10 things to do in Paeroa & Wahi, what to see: activities
Wahi and Paeroa are fascinating with detours into gold mining history, the only active gold mine in the country and it has visitor tours, quirky shops and a spectacular forest on its doorstep. There is a vibrant cultural scene with a perfect art gallery in Wahi to potter. Pahi is home to a well regarded local research centre largely managed by volunteers who assiduously ensure the past is recorded, the environment is documented and you know what your neighbours did. Definitely worth a day or two exploring the district.
Where is Paeroa
On State Highway two
Waihi to Paeroa is a mere 20 minutes.
Standing at 7 metres and 1.3 metres girth you can’t miss the next big thing in Paeroa. OK, you’ve stopped for a selfie against New Zealand’s L&P brown bottle and bought a drink at the local dairy (convenience store). There is more to the place than a slightly faded next big thing. Local drink manufacturing of Lemon & Paeroa ceased. Lemon & Paeroa, also known as L&P, created in 1907, it was traditionally made by combining lemon juice with carbonated mineral water from the town of Paeroa, but is now owned and manufactured by multinational Coca-Cola. now owned by Lemon & Paeroa Wikipedia.
Fascinating and humbling when passionate locals value records.
The museum is a repository of the Paeroa Gazette from 1896 to 1996, as well as supporting books and magazines, and its own annual publication The Ohinemuri Regional Historical Journal. The Ohinemuri Journal is fascinating and provides a window into the effects required to support historical documentation, environmental activism and generally the well-being of the district. There is a beautiful collection of over 500 pieces of Royal Albert porcelain, local Maori and European artefacts, the Dufty Shell Collection, and a display of shops c.1910. They provide a complete picture of the development of the town and surrounding districts. Journal records are now online (a massive effect by volunteers and individuals passionate about historical record) Ohinemuri Regional History Journals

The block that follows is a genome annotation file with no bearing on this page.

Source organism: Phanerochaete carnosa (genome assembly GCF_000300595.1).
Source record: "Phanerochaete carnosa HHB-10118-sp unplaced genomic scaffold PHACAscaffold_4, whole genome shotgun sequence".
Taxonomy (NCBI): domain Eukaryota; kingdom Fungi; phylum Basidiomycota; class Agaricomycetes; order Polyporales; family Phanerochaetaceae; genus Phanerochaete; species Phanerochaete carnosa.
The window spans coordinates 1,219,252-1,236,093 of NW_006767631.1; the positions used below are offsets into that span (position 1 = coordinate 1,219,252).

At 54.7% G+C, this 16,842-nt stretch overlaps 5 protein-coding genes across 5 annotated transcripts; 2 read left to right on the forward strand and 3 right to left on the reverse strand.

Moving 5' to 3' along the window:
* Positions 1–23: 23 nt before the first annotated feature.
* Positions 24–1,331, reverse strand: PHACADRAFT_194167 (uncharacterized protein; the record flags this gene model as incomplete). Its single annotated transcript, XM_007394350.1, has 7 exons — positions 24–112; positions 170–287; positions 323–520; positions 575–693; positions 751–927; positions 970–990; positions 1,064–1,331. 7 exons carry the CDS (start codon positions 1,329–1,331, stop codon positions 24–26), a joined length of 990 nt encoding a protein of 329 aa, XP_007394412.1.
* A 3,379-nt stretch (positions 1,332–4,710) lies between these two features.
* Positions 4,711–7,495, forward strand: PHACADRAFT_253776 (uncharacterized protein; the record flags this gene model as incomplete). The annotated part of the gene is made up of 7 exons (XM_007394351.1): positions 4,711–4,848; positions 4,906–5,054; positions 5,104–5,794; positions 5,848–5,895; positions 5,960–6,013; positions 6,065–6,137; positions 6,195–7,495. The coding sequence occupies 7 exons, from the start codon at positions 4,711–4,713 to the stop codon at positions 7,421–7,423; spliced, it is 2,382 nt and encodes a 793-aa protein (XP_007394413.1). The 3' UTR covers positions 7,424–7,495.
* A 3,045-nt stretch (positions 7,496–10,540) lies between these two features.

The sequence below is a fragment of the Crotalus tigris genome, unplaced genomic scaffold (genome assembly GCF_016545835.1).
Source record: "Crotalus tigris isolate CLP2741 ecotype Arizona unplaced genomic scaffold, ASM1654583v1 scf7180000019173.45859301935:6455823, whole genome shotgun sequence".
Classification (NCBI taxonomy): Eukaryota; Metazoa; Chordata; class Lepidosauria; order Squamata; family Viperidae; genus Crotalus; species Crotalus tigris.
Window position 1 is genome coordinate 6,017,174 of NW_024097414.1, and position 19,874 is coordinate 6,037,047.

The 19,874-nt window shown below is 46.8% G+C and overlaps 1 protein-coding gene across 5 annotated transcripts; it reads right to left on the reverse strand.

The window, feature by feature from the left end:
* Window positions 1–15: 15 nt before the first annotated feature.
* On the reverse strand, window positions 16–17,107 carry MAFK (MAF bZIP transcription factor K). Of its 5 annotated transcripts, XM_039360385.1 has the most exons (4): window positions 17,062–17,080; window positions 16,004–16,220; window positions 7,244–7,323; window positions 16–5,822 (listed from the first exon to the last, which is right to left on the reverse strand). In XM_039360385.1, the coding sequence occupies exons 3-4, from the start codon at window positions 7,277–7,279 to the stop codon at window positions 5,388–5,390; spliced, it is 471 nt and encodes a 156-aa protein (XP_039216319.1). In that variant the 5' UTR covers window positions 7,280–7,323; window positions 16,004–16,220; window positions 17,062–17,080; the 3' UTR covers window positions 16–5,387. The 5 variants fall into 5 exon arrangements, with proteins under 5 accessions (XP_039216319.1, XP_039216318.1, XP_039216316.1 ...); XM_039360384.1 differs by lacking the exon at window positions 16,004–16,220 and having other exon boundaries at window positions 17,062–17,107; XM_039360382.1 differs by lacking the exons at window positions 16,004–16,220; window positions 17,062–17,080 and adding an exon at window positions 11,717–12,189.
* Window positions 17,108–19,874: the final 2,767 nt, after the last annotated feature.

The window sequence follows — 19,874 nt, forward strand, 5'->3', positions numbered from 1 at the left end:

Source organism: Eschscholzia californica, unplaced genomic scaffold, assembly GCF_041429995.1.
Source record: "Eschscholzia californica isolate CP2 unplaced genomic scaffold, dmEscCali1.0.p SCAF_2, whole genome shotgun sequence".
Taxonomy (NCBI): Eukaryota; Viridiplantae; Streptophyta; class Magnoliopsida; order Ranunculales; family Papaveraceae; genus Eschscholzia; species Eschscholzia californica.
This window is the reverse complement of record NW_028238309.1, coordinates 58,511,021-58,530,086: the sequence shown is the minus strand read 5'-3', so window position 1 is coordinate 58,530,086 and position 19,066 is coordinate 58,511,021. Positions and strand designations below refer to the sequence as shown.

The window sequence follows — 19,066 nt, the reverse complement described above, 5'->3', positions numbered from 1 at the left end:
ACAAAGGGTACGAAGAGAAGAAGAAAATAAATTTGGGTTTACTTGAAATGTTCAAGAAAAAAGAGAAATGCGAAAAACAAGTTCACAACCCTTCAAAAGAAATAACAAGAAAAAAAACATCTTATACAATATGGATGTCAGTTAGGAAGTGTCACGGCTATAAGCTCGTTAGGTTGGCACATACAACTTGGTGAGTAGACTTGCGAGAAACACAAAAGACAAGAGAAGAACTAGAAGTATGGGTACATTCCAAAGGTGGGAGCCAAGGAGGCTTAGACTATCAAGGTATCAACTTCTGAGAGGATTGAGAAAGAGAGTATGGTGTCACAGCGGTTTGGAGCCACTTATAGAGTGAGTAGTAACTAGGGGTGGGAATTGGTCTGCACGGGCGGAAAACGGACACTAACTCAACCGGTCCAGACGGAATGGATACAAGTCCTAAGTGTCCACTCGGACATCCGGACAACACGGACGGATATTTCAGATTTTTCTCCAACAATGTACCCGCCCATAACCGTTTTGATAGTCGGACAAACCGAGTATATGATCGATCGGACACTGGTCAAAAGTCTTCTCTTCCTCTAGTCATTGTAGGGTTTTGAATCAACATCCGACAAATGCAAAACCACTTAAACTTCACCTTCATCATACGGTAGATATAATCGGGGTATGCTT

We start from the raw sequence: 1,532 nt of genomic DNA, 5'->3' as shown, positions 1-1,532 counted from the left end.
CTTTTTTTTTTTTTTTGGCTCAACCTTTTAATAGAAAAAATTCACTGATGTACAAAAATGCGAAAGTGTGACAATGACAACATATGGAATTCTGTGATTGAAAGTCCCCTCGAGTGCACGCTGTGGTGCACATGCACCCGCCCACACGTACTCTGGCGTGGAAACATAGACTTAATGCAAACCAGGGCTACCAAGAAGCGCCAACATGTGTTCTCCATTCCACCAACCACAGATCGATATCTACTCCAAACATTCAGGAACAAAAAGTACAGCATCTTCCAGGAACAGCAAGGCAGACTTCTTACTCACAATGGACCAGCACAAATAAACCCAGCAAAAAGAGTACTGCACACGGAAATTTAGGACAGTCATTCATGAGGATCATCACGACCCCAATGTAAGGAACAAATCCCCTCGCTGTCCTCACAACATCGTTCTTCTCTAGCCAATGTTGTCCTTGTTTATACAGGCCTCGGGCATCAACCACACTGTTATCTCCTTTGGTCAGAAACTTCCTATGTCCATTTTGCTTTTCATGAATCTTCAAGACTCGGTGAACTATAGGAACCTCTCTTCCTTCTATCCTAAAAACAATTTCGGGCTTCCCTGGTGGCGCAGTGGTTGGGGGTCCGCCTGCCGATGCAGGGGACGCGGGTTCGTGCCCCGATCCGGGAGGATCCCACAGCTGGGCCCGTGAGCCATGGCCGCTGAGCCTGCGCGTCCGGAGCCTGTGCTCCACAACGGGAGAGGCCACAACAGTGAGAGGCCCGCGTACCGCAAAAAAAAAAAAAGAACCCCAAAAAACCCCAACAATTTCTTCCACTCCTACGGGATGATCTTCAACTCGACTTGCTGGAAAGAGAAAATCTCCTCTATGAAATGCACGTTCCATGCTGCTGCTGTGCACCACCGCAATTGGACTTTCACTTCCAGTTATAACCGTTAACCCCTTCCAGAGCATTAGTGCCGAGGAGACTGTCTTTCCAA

Organisation details and opening hours. Contact directly for up to date information.
Open: Mon-Fri 12pm-3pm Other times by arrangement
The cruise is more of a promise. Yet we want to be one of the first people on a riverboat cruise. The river is perhaps not quite as wide and grand as The Murray (Australia) however it will be fun. Visitors will soon be able to cruise into Paeroa by riverboat. Hauraki Rail Trail cyclists and visitors can take a cruise on a restored heritage riverboat. The Historical Maritime Park’s project has begun. The project includes a riverboat (already purchased and currently awaiting refurbishment). THE TOWN’S EARLY DAYS, On Junction of Two Rivers … “Paeroa has copied the example of more famous predecessors by planting itself at the confluence of two rivers, the Ohinemuri and the Waihou. The former, which at times has been called a dirty ditch, is spanned at Paeroa by a substantial bridge. It was, indeed, sixty years ago a beautiful river, a waterway that enabled small steamers from Auckland to discharge their freight into what was then the very heart of the embryo town, withal, a stream as limpidly crystal almost as its spring in the mountains from which it debouches a few miles east of Waihi. Yes, this is the Ohinemuri River” from The Ohinemuri River and Paeroa.